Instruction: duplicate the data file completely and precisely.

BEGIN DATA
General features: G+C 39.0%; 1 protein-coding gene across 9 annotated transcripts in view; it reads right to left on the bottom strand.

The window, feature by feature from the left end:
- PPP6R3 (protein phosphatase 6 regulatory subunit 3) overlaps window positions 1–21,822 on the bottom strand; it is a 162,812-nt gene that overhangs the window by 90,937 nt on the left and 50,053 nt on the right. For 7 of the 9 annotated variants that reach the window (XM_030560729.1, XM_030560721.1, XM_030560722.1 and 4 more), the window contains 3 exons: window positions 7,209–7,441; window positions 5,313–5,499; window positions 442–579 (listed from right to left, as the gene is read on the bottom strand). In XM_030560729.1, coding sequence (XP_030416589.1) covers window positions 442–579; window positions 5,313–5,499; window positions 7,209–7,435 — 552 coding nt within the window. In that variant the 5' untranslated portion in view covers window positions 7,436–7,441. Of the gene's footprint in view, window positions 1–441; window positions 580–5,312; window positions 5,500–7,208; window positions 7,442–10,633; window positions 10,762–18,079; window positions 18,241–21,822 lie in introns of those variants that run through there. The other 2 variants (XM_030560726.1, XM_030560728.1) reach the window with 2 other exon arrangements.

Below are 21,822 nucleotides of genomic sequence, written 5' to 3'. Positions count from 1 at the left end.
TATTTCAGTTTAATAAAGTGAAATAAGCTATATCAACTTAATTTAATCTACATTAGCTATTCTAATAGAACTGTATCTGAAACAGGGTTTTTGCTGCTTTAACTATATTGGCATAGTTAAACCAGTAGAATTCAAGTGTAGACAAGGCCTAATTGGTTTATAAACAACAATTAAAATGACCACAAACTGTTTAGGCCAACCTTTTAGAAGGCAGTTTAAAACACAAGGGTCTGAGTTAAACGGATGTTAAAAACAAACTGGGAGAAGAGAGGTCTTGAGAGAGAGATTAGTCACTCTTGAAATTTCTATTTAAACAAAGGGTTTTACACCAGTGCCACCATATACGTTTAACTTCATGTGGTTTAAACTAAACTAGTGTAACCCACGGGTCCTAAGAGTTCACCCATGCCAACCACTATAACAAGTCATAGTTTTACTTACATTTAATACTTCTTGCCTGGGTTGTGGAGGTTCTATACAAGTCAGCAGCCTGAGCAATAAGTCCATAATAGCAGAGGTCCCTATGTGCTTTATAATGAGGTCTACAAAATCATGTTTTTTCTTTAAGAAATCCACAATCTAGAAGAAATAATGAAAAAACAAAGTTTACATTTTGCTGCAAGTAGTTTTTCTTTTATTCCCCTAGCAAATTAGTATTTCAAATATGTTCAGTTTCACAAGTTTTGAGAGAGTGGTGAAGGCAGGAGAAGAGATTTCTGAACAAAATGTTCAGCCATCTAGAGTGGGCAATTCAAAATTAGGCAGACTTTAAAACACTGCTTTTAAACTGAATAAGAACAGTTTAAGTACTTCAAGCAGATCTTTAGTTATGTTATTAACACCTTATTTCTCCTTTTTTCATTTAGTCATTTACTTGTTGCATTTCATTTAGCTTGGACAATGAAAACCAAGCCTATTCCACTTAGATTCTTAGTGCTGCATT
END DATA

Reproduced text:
General features: G+C 39.0%; 1 protein-coding gene across 9 annotated transcripts in view; it reads right to left on the bottom strand.

The window, feature by feature from the left end:
- PPP6R3 (protein phosphatase 6 regulatory subunit 3) overlaps window positions 1–21,822 on the bottom strand; it is a 162,812-nt gene that overhangs the window by 90,937 nt on the left and 50,053 nt on the right. For 7 of the 9 annotated variants that reach the window (XM_030560729.1, XM_030560721.1, XM_030560722.1 and 4 more), the window contains 3 exons: window positions 7,209–7,441; window positions 5,313–5,499; window positions 442–579 (listed from right to left, as the gene is read on the bottom strand). In XM_030560729.1, coding sequence (XP_030416589.1) covers window positions 442–579; window positions 5,313–5,499; window positions 7,209–7,435 — 552 coding nt within the window. In that variant the 5' untranslated portion in view covers window positions 7,436–7,441. Of the gene's footprint in view, window positions 1–441; window positions 580–5,312; window positions 5,500–7,208; window positions 7,442–10,633; window positions 10,762–18,079; window positions 18,241–21,822 lie in introns of those variants that run through there. The other 2 variants (XM_030560726.1, XM_030560728.1) reach the window with 2 other exon arrangements.

Below are 21,822 nucleotides of genomic sequence, written 5' to 3'. Positions count from 1 at the left end.
TATTTCAGTTTAATAAAGTGAAATAAGCTATATCAACTTAATTTAATCTACATTAGCTATTCTAATAGAACTGTATCTGAAACAGGGTTTTTGCTGCTTTAACTATATTGGCATAGTTAAACCAGTAGAATTCAAGTGTAGACAAGGCCTAATTGGTTTATAAACAACAATTAAAATGACCACAAACTGTTTAGGCCAACCTTTTAGAAGGCAGTTTAAAACACAAGGGTCTGAGTTAAACGGATGTTAAAAACAAACTGGGAGAAGAGAGGTCTTGAGAGAGAGATTAGTCACTCTTGAAATTTCTATTTAAACAAAGGGTTTTACACCAGTGCCACCATATACGTTTAACTTCATGTGGTTTAAACTAAACTAGTGTAACCCACGGGTCCTAAGAGTTCACCCATGCCAACCACTATAACAAGTCATAGTTTTACTTACATTTAATACTTCTTGCCTGGGTTGTGGAGGTTCTATACAAGTCAGCAGCCTGAGCAATAAGTCCATAATAGCAGAGGTCCCTATGTGCTTTATAATGAGGTCTACAAAATCATGTTTTTTCTTTAAGAAATCCACAATCTAGAAGAAATAATGAAAAAACAAAGTTTACATTTTGCTGCAAGTAGTTTTTCTTTTATTCCCCTAGCAAATTAGTATTTCAAATATGTTCAGTTTCACAAGTTTTGAGAGAGTGGTGAAGGCAGGAGAAGAGATTTCTGAACAAAATGTTCAGCCATCTAGAGTGGGCAATTCAAAATTAGGCAGACTTTAAAACACTGCTTTTAAACTGAATAAGAACAGTTTAAGTACTTCAAGCAGATCTTTAGTTATGTTATTAACACCTTATTTCTCCTTTTTTCATTTAGTCATTTACTTGTTGCATTTCATTTAGCTTGGACAATGAAAACCAAGCCTATTCCACTTAGATTCTTAGTGCTGCATT